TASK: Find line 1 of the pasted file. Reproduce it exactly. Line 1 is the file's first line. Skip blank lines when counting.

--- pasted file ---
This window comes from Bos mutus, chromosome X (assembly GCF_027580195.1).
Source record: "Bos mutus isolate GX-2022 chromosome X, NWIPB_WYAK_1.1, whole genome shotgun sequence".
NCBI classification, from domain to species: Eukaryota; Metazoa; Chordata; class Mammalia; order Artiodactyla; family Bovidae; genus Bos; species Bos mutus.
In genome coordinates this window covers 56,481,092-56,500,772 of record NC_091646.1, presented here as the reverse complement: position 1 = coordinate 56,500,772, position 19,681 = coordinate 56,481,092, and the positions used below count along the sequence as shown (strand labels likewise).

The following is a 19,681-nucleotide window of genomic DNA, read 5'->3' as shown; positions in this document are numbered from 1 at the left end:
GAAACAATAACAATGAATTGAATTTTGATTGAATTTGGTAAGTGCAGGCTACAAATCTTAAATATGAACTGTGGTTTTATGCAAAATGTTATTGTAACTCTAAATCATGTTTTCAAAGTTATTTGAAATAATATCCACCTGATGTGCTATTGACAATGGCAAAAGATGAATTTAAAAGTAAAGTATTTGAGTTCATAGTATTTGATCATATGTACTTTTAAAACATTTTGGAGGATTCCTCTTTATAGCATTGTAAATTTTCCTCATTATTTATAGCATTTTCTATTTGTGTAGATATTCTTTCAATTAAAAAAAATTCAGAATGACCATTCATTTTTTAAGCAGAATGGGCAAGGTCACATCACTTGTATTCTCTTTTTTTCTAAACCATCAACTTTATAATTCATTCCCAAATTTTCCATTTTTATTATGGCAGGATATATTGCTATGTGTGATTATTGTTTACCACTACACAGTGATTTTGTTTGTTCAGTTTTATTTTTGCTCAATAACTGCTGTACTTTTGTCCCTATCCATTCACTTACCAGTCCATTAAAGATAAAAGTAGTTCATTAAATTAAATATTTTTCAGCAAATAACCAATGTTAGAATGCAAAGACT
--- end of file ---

This window comes from Bos mutus, chromosome X (assembly GCF_027580195.1).